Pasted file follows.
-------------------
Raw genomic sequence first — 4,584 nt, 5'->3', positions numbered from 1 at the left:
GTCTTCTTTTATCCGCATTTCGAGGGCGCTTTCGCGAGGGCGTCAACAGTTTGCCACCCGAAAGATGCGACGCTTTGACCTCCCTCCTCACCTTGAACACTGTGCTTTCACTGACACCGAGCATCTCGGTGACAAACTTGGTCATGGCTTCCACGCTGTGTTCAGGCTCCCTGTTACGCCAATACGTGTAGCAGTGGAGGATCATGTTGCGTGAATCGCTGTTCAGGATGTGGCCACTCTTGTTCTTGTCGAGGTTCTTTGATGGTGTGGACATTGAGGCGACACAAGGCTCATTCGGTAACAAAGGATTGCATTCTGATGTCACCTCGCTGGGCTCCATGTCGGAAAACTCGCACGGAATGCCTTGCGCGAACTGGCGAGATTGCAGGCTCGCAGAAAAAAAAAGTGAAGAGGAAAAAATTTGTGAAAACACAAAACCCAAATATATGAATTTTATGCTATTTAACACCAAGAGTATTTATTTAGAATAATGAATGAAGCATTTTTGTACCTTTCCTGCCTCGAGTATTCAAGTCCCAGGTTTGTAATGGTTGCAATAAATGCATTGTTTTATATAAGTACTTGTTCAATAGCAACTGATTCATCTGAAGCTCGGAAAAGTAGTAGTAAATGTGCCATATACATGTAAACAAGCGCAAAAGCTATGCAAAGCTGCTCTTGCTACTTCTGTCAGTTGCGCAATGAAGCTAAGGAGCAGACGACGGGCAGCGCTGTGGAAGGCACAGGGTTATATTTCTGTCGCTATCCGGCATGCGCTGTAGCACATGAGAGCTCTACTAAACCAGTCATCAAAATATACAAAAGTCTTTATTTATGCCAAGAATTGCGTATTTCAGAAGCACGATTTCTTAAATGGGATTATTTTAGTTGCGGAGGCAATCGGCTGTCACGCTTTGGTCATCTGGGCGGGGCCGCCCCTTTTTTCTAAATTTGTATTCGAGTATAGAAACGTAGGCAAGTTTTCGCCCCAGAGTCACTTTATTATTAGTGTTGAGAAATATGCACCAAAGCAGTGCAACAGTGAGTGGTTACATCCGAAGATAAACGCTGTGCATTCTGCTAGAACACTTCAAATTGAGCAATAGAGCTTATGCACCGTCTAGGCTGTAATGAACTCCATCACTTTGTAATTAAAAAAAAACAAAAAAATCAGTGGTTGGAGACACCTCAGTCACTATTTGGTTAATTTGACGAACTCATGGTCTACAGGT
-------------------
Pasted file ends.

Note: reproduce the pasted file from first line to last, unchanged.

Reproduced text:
Raw genomic sequence first — 4,584 nt, 5'->3', positions numbered from 1 at the left:
GTCTTCTTTTATCCGCATTTCGAGGGCGCTTTCGCGAGGGCGTCAACAGTTTGCCACCCGAAAGATGCGACGCTTTGACCTCCCTCCTCACCTTGAACACTGTGCTTTCACTGACACCGAGCATCTCGGTGACAAACTTGGTCATGGCTTCCACGCTGTGTTCAGGCTCCCTGTTACGCCAATACGTGTAGCAGTGGAGGATCATGTTGCGTGAATCGCTGTTCAGGATGTGGCCACTCTTGTTCTTGTCGAGGTTCTTTGATGGTGTGGACATTGAGGCGACACAAGGCTCATTCGGTAACAAAGGATTGCATTCTGATGTCACCTCGCTGGGCTCCATGTCGGAAAACTCGCACGGAATGCCTTGCGCGAACTGGCGAGATTGCAGGCTCGCAGAAAAAAAAAGTGAAGAGGAAAAAATTTGTGAAAACACAAAACCCAAATATATGAATTTTATGCTATTTAACACCAAGAGTATTTATTTAGAATAATGAATGAAGCATTTTTGTACCTTTCCTGCCTCGAGTATTCAAGTCCCAGGTTTGTAATGGTTGCAATAAATGCATTGTTTTATATAAGTACTTGTTCAATAGCAACTGATTCATCTGAAGCTCGGAAAAGTAGTAGTAAATGTGCCATATACATGTAAACAAGCGCAAAAGCTATGCAAAGCTGCTCTTGCTACTTCTGTCAGTTGCGCAATGAAGCTAAGGAGCAGACGACGGGCAGCGCTGTGGAAGGCACAGGGTTATATTTCTGTCGCTATCCGGCATGCGCTGTAGCACATGAGAGCTCTACTAAACCAGTCATCAAAATATACAAAAGTCTTTATTTATGCCAAGAATTGCGTATTTCAGAAGCACGATTTCTTAAATGGGATTATTTTAGTTGCGGAGGCAATCGGCTGTCACGCTTTGGTCATCTGGGCGGGGCCGCCCCTTTTTTCTAAATTTGTATTCGAGTATAGAAACGTAGGCAAGTTTTCGCCCCAGAGTCACTTTATTATTAGTGTTGAGAAATATGCACCAAAGCAGTGCAACAGTGAGTGGTTACATCCGAAGATAAACGCTGTGCATTCTGCTAGAACACTTCAAATTGAGCAATAGAGCTTATGCACCGTCTAGGCTGTAATGAACTCCATCACTTTGTAATTAAAAAAAAACAAAAAAATCAGTGGTTGGAGACACCTCAGTCACTATTTGGTTAATTTGACGAACTCATGGTCTACAGGT